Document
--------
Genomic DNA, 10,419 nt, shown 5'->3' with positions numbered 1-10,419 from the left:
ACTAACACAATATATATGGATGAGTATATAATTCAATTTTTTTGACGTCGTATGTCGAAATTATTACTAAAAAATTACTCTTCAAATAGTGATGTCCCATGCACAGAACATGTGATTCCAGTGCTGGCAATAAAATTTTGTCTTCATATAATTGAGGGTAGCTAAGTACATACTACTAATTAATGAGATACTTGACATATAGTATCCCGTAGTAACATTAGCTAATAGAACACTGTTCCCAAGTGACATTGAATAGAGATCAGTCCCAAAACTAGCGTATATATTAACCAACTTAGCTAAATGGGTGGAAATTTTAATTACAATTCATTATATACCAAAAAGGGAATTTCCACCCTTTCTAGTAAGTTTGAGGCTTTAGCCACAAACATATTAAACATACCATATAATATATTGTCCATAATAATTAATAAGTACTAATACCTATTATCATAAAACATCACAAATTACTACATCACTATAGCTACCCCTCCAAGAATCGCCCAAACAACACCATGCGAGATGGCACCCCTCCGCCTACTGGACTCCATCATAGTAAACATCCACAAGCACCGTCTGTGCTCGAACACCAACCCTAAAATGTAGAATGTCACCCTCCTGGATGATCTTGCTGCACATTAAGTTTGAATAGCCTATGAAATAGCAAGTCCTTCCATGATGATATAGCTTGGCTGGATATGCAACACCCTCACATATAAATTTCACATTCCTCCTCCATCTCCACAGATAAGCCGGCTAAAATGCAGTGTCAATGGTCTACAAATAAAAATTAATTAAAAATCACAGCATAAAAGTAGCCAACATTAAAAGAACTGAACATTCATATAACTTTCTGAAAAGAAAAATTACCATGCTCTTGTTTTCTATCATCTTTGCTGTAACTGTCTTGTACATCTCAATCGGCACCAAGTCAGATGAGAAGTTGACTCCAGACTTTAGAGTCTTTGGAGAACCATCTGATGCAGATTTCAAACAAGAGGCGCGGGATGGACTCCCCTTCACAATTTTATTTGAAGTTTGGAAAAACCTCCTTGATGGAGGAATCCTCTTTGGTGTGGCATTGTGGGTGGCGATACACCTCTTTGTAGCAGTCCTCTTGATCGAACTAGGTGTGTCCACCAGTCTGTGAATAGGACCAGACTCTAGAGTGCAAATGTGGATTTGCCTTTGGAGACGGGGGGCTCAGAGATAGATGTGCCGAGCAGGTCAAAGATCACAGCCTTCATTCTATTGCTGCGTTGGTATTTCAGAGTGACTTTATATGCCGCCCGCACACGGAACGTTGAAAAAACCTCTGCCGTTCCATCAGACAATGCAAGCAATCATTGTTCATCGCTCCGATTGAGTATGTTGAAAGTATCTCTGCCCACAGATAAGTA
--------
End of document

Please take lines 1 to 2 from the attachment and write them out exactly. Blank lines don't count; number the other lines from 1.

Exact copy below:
Genomic DNA, 10,419 nt, shown 5'->3' with positions numbered 1-10,419 from the left:
ACTAACACAATATATATGGATGAGTATATAATTCAATTTTTTTGACGTCGTATGTCGAAATTATTACTAAAAAATTACTCTTCAAATAGTGATGTCCCATGCACAGAACATGTGATTCCAGTGCTGGCAATAAAATTTTGTCTTCATATAATTGAGGGTAGCTAAGTACATACTACTAATTAATGAGATACTTGACATATAGTATCCCGTAGTAACATTAGCTAATAGAACACTGTTCCCAAGTGACATTGAATAGAGATCAGTCCCAAAACTAGCGTATATATTAACCAACTTAGCTAAATGGGTGGAAATTTTAATTACAATTCATTATATACCAAAAAGGGAATTTCCACCCTTTCTAGTAAGTTTGAGGCTTTAGCCACAAACATATTAAACATACCATATAATATATTGTCCATAATAATTAATAAGTACTAATACCTATTATCATAAAACATCACAAATTACTACATCACTATAGCTACCCCTCCAAGAATCGCCCAAACAACACCATGCGAGATGGCACCCCTCCGCCTACTGGACTCCATCATAGTAAACATCCACAAGCACCGTCTGTGCTCGAACACCAACCCTAAAATGTAGAATGTCACCCTCCTGGATGATCTTGCTGCACATTAAGTTTGAATAGCCTATGAAATAGCAAGTCCTTCCATGATGATATAGCTTGGCTGGATATGCAACACCCTCACATATAAATTTCACATTCCTCCTCCATCTCCACAGATAAGCCGGCTAAAATGCAGTGTCAATGGTCTACAAATAAAAATTAATTAAAAATCACAGCATAAAAGTAGCCAACATTAAAAGAACTGAACATTCATATAACTTTCTGAAAAGAAAAATTACCATGCTCTTGTTTTCTATCATCTTTGCTGTAACTGTCTTGTACATCTCAATCGGCACCAAGTCAGATGAGAAGTTGACTCCAGACTTTAGAGTCTTTGGAGAACCATCTGATGCAGATTTCAAACAAGAGGCGCGGGATGGACTCCCCTTCACAATTTTATTTGAAGTTTGGAAAAACCTCCTTGATGGAGGAATCCTCTTTGGTGTGGCATTGTGGGTGGCGATACACCTCTTTGTAGCAGTCCTCTTGATCGAACTAGGTGTGTCCACCAGTCTGTGAATAGGACCAGACTCTAGAGTGCAAATGTGGATTTGCCTTTGGAGACGGGGGGCTCAGAGATAGATGTGCCGAGCAGGTCAAAGATCACAGCCTTCATTCTATTGCTGCGTTGGTATTTCAGAGTGACTTTATATGCCGCCCGCACACGGAACGTTGAAAAAACCTCTGCCGTTCCATCAGACAATGCAAGCAATCATTGTTCATCGCTCCGATTGAGTATGTTGAAAGTATCTCTGCCCACAGATAAGTA